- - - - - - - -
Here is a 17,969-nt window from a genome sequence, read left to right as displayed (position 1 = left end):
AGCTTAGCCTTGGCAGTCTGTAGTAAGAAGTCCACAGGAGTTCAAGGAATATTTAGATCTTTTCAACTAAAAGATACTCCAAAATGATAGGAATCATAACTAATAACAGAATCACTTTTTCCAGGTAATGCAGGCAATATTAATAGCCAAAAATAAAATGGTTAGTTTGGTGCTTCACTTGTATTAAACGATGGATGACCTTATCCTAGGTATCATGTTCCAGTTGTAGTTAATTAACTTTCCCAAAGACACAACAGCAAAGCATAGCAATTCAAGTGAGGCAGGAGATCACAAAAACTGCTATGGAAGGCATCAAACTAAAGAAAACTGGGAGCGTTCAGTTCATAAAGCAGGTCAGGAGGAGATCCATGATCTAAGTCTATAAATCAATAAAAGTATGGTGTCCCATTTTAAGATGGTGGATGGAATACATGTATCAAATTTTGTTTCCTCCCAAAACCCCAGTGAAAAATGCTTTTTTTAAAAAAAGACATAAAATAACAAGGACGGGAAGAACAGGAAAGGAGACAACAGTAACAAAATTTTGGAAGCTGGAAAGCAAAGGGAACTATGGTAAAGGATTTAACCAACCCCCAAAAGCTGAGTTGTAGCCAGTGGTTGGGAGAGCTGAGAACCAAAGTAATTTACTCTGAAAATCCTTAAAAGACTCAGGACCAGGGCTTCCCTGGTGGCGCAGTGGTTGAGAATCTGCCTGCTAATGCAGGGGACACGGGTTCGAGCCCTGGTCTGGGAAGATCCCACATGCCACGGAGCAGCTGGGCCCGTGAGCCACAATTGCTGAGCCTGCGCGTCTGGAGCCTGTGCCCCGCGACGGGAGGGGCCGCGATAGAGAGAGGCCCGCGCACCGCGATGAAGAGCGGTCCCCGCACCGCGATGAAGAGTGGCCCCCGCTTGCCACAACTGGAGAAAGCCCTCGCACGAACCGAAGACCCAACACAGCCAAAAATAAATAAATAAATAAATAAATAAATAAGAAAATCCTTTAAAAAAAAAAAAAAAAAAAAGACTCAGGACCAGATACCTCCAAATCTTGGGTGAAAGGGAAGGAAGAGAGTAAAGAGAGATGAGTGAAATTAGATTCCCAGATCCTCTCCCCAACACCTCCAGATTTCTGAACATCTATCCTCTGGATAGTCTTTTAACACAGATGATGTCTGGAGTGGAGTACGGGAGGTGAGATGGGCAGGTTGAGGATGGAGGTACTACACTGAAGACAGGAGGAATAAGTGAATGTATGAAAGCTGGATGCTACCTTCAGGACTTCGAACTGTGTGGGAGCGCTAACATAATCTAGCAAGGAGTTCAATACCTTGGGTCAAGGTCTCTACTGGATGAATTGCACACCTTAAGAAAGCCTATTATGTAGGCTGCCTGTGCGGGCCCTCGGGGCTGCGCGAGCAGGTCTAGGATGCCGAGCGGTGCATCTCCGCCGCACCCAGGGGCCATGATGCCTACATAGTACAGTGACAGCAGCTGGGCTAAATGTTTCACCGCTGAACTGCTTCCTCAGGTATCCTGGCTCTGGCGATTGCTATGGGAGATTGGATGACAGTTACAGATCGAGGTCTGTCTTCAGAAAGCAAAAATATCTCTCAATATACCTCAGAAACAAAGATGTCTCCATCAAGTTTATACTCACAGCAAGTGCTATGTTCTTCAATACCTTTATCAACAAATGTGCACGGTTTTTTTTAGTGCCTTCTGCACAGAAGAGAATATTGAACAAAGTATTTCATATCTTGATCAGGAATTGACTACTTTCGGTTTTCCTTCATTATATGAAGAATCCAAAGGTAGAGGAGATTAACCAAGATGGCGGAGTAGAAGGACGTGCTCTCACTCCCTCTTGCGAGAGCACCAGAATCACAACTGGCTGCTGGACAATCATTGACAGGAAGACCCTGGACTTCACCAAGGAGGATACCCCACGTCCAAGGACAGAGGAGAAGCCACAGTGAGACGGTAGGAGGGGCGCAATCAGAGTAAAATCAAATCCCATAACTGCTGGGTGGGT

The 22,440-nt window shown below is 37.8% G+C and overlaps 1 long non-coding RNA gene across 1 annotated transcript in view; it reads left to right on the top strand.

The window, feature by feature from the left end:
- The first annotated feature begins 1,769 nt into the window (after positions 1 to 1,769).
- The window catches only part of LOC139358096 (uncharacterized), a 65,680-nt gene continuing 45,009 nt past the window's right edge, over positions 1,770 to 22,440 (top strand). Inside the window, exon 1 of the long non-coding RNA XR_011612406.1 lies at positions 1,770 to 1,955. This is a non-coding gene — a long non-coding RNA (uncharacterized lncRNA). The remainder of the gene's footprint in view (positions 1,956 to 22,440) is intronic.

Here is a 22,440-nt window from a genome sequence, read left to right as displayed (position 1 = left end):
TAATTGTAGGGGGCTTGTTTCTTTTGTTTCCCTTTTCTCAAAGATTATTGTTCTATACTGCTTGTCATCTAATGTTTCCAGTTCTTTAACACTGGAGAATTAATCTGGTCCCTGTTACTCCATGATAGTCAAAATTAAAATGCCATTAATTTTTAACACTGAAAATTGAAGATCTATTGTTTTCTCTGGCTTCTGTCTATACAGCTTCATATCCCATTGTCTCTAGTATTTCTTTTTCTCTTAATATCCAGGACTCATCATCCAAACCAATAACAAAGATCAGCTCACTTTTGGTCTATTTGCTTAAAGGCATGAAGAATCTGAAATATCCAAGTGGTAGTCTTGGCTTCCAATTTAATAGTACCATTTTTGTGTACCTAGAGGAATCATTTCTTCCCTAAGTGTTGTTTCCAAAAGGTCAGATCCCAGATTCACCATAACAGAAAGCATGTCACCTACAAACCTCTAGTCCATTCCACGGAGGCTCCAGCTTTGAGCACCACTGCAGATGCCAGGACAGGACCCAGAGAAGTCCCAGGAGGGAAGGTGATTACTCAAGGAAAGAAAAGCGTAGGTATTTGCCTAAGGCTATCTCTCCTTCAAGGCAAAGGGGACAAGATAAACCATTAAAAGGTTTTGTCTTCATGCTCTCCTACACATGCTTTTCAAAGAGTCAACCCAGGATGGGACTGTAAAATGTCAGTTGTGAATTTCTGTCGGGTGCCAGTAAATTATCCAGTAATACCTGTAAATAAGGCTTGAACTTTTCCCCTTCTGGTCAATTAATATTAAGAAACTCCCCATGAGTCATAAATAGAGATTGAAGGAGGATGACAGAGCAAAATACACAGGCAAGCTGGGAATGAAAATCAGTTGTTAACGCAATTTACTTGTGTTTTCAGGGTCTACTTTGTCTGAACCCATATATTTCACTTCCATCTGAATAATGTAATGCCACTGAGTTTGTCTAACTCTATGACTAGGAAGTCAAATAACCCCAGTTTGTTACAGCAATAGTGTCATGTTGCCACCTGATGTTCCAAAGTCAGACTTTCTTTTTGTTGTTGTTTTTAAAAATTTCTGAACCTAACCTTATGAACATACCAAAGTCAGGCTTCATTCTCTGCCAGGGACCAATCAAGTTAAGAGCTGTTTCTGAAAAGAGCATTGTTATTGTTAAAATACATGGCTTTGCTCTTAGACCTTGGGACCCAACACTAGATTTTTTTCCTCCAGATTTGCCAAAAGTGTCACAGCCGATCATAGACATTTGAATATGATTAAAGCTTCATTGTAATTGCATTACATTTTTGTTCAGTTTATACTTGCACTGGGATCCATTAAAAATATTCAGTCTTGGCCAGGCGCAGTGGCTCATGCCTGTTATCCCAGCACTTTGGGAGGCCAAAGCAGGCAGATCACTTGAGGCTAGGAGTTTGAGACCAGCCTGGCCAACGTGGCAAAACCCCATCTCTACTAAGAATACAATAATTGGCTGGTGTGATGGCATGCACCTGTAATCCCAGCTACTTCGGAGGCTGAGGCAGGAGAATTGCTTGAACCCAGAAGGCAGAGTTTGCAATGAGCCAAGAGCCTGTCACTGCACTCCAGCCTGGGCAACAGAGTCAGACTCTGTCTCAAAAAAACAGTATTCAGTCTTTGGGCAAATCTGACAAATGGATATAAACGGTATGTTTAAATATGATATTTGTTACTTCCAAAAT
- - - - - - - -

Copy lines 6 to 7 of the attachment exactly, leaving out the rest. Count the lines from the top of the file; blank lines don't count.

- The window catches only part of LOC139358096 (uncharacterized), a 65,680-nt gene continuing 45,009 nt past the window's right edge, over positions 1,770 to 22,440 (top strand). Inside the window, exon 1 of the long non-coding RNA XR_011612406.1 lies at positions 1,770 to 1,955. This is a non-coding gene — a long non-coding RNA (uncharacterized lncRNA). The remainder of the gene's footprint in view (positions 1,956 to 22,440) is intronic.

Here is a 22,440-nt window from a genome sequence, read left to right as displayed (position 1 = left end):